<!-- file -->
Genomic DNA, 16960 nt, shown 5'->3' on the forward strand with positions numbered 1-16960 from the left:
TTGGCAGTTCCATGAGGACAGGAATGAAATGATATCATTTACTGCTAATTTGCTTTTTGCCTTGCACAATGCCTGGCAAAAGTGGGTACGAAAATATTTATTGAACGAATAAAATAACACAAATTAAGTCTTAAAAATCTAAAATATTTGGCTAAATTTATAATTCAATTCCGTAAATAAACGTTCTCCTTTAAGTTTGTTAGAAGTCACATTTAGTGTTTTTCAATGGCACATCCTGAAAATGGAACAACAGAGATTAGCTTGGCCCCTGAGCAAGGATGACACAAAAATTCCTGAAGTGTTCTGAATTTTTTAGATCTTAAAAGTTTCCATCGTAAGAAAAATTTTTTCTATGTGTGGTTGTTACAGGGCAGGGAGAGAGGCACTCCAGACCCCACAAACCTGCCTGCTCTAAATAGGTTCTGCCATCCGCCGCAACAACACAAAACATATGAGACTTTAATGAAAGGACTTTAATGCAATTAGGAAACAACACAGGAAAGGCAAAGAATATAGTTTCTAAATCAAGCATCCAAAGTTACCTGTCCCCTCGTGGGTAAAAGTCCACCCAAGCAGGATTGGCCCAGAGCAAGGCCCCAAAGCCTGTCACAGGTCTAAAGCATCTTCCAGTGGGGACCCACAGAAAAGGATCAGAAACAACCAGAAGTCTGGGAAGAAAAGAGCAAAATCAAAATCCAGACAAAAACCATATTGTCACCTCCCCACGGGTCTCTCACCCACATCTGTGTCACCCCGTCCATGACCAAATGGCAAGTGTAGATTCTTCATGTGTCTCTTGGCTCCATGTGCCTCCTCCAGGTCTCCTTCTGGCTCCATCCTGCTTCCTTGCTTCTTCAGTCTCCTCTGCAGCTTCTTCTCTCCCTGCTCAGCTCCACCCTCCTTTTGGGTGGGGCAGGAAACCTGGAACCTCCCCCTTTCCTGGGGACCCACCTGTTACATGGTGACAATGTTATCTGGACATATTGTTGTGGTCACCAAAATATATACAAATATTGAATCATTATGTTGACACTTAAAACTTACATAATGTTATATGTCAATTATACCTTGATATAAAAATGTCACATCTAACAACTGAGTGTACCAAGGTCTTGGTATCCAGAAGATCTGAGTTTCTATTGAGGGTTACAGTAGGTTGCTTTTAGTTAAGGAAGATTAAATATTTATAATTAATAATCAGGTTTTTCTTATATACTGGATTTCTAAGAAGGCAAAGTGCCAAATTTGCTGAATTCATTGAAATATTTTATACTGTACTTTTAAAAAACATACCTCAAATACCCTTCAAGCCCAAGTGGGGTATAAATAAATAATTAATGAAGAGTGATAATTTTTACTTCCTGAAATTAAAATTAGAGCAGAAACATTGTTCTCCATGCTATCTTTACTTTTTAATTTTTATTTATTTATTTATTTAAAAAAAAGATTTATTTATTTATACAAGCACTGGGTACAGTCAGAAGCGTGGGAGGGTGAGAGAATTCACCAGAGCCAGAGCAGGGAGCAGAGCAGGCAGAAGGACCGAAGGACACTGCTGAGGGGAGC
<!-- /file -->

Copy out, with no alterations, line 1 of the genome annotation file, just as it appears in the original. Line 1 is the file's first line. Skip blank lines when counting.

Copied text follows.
Genomic DNA, 16960 nt, shown 5'->3' on the forward strand with positions numbered 1-16960 from the left: